These ideas of dérive, play, detournement and collage, I believe reveal some of the reasons underpinning Frascarelli’s approach to writing a site-specific poem and positions him within the walking/psychogeographic tradition. This framework also allows us to consider how the poet has experimented with representations of time and space in a specific place, often for political means. In a 1966 essay the S.I. argued that for them ‘it is now a matter of a poetry necessarily without poems’, that ‘realizing poetry means nothing less than simultaneously and inseparably creating events and their language’ (SI). It is this attempt to create events and their language which Frascarelli has achieved in his poem through the playful utilisation of historical texts / images and his own language / found language, and which again leads me to conclude that he has attempted to re-imagine place in his poem through a de-spectacularisation of Australian society. The final lines of the poem seem to further justify this idea of a spatial / psychogeographic approach to writing place in the poem:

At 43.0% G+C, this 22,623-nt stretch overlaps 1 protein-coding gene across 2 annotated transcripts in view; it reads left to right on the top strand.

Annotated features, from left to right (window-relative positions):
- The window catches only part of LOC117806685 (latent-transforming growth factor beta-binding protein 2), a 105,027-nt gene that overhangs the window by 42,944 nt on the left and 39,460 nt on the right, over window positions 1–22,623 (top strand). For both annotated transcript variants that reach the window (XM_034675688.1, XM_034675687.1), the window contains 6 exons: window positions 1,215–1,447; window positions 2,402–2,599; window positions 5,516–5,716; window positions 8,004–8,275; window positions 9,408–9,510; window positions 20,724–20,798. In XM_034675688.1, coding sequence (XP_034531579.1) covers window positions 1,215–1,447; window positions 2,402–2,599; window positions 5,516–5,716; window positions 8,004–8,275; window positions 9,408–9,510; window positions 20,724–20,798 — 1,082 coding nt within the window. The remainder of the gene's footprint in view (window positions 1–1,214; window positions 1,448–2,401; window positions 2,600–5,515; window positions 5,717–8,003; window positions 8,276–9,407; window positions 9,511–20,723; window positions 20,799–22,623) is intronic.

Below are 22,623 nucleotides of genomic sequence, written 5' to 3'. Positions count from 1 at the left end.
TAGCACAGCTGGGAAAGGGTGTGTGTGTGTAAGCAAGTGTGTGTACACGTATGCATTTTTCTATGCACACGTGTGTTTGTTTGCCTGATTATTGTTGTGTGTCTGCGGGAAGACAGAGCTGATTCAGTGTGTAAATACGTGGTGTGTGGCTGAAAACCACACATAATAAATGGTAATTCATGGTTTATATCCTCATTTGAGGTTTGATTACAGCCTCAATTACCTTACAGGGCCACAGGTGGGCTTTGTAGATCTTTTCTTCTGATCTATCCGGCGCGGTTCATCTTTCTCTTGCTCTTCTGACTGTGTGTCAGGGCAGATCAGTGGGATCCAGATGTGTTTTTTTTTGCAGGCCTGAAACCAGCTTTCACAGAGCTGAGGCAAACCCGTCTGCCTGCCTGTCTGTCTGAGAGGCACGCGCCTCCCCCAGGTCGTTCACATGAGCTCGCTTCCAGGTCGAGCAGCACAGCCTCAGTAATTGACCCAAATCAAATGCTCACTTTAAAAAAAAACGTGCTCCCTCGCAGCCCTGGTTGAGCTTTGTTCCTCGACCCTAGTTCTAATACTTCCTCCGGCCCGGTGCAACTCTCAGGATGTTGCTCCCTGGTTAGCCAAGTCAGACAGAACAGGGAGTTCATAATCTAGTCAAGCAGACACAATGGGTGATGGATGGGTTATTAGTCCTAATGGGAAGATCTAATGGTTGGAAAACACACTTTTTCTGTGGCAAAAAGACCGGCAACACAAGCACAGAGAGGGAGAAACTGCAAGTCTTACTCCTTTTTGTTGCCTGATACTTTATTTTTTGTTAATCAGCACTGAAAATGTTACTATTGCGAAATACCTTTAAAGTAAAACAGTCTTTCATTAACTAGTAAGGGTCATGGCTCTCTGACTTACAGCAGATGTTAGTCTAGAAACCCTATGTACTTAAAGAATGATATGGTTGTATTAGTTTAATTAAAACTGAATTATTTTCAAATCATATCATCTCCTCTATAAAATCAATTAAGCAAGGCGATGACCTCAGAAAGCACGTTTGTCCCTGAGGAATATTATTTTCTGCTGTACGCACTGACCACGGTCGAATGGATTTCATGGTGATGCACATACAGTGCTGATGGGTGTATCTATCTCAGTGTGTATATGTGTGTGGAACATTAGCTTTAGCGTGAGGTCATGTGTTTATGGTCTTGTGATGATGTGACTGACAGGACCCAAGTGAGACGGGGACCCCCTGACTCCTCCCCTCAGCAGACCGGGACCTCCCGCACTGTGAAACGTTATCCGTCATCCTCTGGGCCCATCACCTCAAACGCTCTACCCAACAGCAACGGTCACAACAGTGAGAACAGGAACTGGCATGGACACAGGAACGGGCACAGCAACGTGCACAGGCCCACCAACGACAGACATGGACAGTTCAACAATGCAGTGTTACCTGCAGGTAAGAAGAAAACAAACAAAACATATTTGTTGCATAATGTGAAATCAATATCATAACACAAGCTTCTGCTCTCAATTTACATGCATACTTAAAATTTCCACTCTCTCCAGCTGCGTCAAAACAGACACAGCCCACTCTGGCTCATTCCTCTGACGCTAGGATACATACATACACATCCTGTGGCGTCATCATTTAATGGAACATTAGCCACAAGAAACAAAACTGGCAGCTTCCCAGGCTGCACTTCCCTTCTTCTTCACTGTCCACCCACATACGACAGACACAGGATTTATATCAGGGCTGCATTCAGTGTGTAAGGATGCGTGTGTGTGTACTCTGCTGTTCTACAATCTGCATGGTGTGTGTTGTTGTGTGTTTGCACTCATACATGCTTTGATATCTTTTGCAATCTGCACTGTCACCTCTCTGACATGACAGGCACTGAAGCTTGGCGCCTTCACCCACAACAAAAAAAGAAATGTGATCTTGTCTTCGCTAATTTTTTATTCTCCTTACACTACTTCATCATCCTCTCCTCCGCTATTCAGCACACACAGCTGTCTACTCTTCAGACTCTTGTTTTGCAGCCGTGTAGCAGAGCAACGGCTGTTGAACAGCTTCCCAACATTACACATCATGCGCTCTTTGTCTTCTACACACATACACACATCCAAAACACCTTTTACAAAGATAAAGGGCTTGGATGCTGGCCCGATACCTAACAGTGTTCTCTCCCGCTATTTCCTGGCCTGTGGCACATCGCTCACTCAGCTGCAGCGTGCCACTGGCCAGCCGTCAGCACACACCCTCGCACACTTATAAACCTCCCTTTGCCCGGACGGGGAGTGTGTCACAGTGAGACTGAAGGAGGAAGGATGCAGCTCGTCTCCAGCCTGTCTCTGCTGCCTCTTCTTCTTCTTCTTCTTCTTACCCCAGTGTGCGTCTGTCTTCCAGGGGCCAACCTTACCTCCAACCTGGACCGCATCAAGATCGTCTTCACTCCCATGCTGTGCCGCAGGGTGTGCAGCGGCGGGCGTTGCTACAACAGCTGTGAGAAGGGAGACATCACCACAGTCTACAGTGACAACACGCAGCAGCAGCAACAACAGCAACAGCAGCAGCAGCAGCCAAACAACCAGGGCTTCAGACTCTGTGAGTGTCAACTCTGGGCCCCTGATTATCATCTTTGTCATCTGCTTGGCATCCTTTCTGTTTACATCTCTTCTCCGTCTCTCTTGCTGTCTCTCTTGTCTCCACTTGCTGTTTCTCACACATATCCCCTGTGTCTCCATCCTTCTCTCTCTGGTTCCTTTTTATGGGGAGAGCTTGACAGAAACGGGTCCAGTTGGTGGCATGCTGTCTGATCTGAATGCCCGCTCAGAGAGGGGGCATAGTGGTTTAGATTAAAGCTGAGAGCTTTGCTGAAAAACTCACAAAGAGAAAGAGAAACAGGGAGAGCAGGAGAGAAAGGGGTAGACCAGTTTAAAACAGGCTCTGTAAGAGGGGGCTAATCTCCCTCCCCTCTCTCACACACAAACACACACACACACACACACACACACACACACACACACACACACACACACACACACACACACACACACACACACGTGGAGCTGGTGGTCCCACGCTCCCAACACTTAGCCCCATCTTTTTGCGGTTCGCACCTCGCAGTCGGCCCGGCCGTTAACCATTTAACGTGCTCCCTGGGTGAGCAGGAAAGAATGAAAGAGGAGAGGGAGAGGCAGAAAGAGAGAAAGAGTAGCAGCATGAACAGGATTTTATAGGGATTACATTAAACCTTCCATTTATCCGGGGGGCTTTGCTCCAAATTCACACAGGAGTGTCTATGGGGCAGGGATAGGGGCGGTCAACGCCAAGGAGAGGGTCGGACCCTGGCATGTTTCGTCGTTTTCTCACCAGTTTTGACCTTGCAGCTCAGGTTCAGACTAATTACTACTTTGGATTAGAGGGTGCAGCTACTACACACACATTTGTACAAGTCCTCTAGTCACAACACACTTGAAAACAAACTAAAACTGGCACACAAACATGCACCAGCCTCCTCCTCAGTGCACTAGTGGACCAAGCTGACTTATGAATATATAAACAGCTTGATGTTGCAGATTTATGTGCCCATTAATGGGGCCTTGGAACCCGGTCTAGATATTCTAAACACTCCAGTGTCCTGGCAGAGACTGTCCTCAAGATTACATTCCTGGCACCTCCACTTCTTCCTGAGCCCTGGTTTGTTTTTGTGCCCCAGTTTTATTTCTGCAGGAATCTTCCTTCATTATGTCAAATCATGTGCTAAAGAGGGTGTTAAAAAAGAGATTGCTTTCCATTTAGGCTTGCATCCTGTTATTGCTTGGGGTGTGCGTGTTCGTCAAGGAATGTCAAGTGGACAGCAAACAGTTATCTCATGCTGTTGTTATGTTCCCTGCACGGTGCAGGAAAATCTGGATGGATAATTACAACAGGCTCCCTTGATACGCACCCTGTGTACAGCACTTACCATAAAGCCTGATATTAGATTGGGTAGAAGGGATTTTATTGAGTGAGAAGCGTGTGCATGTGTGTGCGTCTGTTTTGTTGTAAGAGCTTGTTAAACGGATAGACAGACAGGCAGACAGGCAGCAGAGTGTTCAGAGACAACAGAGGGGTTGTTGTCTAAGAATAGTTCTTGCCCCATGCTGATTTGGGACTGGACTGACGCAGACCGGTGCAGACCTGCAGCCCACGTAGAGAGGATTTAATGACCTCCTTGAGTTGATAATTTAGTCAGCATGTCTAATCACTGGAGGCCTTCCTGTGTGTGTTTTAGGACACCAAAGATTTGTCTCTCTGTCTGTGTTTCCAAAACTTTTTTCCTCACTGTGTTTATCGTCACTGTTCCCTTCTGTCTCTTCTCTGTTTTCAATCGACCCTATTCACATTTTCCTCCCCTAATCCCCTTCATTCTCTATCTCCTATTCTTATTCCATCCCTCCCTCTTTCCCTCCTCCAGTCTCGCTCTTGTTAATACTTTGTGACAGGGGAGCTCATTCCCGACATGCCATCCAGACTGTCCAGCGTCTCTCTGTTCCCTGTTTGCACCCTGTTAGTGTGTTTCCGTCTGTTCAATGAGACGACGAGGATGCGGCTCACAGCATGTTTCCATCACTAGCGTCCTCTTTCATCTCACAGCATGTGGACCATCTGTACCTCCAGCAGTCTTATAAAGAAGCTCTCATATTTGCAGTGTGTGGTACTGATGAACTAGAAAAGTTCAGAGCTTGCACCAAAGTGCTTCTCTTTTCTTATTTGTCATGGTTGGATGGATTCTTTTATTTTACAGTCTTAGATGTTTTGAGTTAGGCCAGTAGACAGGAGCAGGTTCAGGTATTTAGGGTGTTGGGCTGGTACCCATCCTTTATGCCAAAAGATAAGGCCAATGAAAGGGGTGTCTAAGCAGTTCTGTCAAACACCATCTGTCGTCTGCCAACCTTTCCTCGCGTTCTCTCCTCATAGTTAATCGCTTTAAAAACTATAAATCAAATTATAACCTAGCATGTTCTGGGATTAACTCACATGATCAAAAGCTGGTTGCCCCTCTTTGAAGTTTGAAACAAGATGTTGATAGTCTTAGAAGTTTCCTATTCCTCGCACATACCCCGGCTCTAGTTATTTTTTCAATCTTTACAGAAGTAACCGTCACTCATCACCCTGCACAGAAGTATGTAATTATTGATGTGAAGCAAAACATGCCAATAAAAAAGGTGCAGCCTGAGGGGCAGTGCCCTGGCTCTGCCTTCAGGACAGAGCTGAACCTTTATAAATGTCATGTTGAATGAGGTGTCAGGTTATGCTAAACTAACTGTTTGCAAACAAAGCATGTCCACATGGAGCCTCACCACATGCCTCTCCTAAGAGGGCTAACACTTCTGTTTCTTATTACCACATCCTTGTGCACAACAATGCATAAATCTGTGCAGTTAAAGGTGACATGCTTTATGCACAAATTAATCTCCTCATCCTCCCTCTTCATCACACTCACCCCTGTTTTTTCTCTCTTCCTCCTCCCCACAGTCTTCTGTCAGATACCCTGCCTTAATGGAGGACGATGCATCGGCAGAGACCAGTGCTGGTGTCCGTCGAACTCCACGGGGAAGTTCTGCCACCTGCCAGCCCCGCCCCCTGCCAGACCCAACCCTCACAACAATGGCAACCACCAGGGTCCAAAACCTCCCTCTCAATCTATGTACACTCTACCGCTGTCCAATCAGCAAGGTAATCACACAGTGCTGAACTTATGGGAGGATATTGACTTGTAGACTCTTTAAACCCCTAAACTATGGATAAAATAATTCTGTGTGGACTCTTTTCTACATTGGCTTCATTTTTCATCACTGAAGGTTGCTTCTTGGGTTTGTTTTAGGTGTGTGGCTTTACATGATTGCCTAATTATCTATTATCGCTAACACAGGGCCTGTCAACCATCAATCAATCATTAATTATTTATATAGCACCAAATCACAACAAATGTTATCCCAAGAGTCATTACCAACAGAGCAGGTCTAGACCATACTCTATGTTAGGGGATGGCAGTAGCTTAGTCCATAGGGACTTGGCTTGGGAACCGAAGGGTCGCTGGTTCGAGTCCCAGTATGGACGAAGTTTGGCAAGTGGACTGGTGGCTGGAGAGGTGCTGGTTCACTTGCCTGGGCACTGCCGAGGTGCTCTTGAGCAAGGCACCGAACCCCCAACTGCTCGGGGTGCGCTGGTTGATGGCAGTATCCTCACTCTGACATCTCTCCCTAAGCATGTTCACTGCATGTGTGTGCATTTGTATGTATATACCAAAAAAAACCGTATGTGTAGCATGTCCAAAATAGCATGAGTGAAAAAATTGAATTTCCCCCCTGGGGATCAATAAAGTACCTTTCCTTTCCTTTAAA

time recorded time, no you can’t
I feel, in concluding, that further investigations into the interrelation of psychogeography and poetry will bring forth the importance of actively engaging with one’s environment both through creative practices and everyday life in our contemporary consumer world. As Ali Alizadeh writes on the back-cover of the book, Frascarelli’s poems are ‘a commited work of resistance’ that ‘rescue and animate the site’s truths’ (Frascarelli). Such creative ‘resistances’ and an out-in-the-world approach to life and art, as the S.I. believed, has the potential to lead to a rejection of capitalist virtues, the reclaiming of the streets, life, art, and ultimately, a revolution of the everyday.